Dil Chahta Hai
Starring: Aamir Khan, Saif Ali Khan, Akshaye Khanna
Written by: Farhan Akhtar, Kassim Jagmagia, Karan Kashyap
Directed by: Farhan Akhtar
How good is this movie?
Three hours of fun, feel-good, mindless entertainment, as nutritious as a bowl of Skittles – and every bit as tasty! The story, about the evolving relationship between three college friends, is sweet and easy to relate to. Yes, my brain frequently found it silly or even objectionable, but on an emotional level I was completely seduced!
How ace is this movie?
More than any of the other (admittedly small number of) Bollywood movies I’ve seen, this one really foregrounds friendship and places it on a footing equal to romance. Early in the film, Sameer finds himself torn between his girlfriend, Priya, and his friend Akash. This rivalry sets up a parallel between the romantic and platonic relationship. It also reflects the heteronormative pressure on young adults to abandon their platonic relationships in favour of romantic ones. The main crisis of the movie is the fight between Sid and Akash, which leads to a period of estrangement they both treat like a break-up. When they are finally reunited, Bollywood’s anti-kissing rule means that their gesture of reconciliation – a hug – is the same one used to signify romantic union.
There are three romantic arcs in the movie, which take up a good deal of the plot. Two of them are fairly conventional: Sameer falls in love with Pooja at first sight, while Akash is gradually charmed by Shalini. Sid’s relationship with Tara is more interesting than either of these, though, sadly, it is also the least successful. Although he seems to be in love with her, he shows no interest in pursuing her romantically. He does not care if she returns his feelings; he doesn’t even want her to know about them. Tara says near the end that “There are certain relationships that cannot be labeled,” and this seems to be one of them. While it would be simplistic to attach a label to Sid, his experience does evoke certain ace-spectrum identities: asexual, demisexual, demiromantic, lithromantic. In fact, the three friends could be broken down much like Romeo, Mercutio, and Tybalt in my review of Romeo & Juliet: if Sameer is the romantic and Akash the hedonist, Sid is the one for whom sex and romance seem to hold little interest. At least until the film’s final seconds, when a more conventional love-interest suddenly drops into his story and grabs his attention.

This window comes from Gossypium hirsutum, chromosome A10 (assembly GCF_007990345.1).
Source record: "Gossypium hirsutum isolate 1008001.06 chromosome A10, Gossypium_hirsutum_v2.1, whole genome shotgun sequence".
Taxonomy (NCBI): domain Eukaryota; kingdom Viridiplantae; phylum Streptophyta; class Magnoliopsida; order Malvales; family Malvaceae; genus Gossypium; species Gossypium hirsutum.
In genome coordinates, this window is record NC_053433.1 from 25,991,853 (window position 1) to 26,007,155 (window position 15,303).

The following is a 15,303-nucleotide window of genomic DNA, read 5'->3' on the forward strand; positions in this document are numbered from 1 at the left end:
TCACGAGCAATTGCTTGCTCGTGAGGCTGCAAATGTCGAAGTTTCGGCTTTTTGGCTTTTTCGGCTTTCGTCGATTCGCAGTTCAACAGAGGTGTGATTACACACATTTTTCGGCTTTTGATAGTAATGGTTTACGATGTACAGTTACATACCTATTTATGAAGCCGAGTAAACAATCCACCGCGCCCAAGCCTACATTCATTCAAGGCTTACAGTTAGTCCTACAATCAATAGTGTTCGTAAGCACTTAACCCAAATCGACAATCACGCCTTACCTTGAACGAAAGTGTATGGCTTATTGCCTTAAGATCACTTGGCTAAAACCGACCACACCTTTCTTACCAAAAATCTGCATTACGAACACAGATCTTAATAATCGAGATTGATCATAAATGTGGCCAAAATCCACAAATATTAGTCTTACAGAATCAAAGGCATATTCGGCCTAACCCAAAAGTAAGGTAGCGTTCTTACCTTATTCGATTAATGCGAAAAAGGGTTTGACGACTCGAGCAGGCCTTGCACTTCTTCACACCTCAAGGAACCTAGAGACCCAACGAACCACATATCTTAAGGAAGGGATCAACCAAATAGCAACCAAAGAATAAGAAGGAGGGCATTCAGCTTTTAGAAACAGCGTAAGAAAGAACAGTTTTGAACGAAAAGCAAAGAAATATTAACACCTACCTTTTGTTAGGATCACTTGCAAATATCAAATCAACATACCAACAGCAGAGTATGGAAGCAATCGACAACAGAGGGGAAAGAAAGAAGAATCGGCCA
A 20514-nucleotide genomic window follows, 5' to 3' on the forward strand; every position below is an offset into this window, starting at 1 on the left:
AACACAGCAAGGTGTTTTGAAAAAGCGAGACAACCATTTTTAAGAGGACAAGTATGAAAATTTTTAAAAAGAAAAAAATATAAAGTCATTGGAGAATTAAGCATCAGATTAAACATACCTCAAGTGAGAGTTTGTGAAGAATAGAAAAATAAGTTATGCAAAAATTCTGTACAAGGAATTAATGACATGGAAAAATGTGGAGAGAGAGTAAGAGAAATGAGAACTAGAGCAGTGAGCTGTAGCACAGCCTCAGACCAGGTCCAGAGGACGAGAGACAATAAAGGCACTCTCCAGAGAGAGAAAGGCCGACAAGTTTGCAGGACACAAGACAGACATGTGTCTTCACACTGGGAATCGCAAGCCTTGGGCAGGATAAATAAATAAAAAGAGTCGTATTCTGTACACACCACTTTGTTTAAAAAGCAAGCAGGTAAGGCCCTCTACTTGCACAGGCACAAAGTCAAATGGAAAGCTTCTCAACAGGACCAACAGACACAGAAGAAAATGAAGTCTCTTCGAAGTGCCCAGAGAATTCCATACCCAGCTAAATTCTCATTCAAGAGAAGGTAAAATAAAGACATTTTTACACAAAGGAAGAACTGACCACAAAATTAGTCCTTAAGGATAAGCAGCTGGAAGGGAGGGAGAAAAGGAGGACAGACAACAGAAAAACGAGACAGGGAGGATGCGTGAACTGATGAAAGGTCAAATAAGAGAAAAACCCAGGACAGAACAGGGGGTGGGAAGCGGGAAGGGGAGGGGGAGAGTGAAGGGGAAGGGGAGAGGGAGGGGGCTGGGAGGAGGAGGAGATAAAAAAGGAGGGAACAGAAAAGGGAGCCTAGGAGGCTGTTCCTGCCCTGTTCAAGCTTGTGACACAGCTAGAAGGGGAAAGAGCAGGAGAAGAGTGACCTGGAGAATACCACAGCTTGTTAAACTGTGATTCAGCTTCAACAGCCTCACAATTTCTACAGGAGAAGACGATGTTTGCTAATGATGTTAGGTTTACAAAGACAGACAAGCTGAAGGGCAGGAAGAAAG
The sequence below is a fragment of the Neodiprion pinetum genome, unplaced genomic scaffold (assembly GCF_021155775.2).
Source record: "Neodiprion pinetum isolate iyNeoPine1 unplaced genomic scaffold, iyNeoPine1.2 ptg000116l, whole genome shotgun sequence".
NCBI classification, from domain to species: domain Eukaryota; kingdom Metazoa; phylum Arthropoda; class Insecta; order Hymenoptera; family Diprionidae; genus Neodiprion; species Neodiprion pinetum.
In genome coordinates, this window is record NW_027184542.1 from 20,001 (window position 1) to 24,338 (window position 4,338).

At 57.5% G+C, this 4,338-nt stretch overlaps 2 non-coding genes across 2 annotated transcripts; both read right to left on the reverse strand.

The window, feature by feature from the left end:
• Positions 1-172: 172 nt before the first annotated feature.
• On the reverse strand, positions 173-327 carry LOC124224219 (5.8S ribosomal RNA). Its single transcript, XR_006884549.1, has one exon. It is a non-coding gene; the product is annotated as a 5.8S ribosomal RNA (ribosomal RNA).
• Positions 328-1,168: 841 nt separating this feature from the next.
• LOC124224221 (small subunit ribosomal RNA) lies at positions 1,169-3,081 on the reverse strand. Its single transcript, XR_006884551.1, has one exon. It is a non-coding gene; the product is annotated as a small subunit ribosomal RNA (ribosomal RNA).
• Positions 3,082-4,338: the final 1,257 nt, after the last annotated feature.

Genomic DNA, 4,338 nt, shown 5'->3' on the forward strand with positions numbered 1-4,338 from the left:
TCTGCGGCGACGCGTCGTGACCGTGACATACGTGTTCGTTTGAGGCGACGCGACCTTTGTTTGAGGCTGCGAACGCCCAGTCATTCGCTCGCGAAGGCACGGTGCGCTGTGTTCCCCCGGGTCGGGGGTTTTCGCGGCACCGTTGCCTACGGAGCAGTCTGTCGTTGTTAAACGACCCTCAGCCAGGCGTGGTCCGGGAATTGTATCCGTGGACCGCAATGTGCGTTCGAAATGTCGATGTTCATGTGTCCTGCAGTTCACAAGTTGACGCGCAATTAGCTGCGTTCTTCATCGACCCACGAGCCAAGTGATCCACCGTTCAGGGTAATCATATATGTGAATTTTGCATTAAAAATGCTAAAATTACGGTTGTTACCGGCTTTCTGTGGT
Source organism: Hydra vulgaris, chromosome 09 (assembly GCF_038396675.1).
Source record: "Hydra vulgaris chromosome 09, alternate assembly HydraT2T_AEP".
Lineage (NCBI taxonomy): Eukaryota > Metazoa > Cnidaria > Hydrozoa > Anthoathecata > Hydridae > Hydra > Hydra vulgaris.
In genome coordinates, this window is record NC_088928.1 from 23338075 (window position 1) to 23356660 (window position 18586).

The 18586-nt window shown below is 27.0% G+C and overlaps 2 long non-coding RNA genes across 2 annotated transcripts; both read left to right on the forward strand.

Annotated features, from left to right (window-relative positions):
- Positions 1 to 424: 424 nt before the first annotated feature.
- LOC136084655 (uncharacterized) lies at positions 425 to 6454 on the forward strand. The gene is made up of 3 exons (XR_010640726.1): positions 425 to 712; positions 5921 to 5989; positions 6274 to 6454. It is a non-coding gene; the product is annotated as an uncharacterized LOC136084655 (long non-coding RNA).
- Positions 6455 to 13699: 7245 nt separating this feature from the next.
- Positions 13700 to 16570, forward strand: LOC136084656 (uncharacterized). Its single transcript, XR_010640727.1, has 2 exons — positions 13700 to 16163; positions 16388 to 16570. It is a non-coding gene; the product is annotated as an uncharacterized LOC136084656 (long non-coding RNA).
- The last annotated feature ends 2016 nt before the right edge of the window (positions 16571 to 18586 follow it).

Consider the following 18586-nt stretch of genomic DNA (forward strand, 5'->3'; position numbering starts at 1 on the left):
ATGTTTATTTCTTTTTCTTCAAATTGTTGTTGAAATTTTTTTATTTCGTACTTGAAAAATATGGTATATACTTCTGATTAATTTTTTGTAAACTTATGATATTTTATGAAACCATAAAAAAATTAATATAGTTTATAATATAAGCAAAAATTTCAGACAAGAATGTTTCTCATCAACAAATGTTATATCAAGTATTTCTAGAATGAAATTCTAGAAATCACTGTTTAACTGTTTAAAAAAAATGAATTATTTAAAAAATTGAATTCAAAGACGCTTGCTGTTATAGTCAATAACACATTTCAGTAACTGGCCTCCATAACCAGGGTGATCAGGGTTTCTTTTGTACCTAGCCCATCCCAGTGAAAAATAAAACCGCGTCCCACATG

What I actually find most interesting about this movie, though, is the title. According to the subtitles, “Dil Chahta Hai” means “The heart yearns”. Yearning, want, desire, etc. usually suggest movement towards a goal, and are often associated with sexuality. However, the yearning described here is not for sex or any other goal. The phrase is actually the first line of a song, which continues, “…for these sparkling days never to pass. The heart yearns, for me never to be without my friends.” It plays during the scene where the friends go on a road trip to Goa, enjoying each other’s company, having fun, and just generally living for the moment. During this visit, they express anxiety about drifting apart as the years go by and hope that they can retain their friendship. This desire is not only non-sexual, it is without any goal. The boys are not yearning for the relationship to change, or to acquire what they don’t have; they are yearning for the relationship not to change, and to preserve what they do have. This is a less common understanding of desire that is, by its very nature, asexual. It’s one that’s been all too important in my own life. And I think it deserves more recognition.
3.5 Stars; 3 Aces